The annual business meeting of the Harvard Christian Association was held in Phillips Brooks House last night, and the various committees reported on the status of their work. These reports, for the most part, set forth distinct advances in the devotional and philanthropic work of the association and in the energy and effectiveness with which it has been pursued.
Perhaps the most satisfying instance of the general improvement in the condition of the association lies in the removal of its debts. In February, 1900, debts amounting to about $178 were outstanding, and the running expenses for the year had of course to be paid. The association has met these liabilities and now has a small balance in the treasury.
The membership last year was 155. Eighty-five new men have joined the association this year and the total enrolment now is 195. The average attendance at the weekly prayer meetings has been somewhat greater than it was last year, but at the same time, the larger part of this increase must be accounted for by the number of well-known visitors who have addressed the meetings; the problem of making the meetings conducted solely by college men interesting and effective is yet to be solved.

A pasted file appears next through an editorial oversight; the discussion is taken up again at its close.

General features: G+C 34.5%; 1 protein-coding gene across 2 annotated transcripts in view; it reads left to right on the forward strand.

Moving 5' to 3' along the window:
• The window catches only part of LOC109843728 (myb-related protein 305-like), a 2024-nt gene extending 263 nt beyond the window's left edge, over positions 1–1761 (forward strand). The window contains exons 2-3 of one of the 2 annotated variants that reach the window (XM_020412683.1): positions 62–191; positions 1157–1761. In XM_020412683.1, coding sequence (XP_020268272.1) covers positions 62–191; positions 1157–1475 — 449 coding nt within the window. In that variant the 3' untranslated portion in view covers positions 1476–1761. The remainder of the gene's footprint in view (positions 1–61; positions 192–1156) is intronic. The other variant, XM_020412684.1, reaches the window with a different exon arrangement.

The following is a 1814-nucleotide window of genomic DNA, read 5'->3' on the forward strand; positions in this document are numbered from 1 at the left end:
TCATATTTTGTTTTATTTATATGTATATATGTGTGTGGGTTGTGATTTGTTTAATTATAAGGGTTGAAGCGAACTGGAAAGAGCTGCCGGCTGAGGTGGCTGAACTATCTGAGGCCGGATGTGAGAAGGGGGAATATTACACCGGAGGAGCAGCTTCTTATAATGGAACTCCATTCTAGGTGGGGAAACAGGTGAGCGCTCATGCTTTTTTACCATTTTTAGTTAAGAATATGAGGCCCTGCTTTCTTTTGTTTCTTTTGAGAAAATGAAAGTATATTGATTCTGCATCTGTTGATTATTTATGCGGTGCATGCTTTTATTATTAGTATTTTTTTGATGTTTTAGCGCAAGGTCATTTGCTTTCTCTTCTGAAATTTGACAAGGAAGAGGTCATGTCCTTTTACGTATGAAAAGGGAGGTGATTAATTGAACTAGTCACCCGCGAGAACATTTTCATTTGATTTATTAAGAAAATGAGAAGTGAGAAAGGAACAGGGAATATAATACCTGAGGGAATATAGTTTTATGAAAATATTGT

The philanthropic work of the Christian Association has been steadily successful. The work at T Wharf, at the Chinese Sunday School, and at the Denison House Settlement has been carried on in the same way as heretofore, and, in general, with results that have been satisfactory. The boys club and the free reading room in East Cambridge, which were started in place of a thorough college settlement at first proposed, have been, since last fall, enlarged in their equipment and scope of work, and are exerting a strong and beneficial influence in the district where they are located. The work of the philanthropic organizations in general is tending to strengthen the whole charity system of the Christian Association by bringing home to its members the co-relation of religion and social service.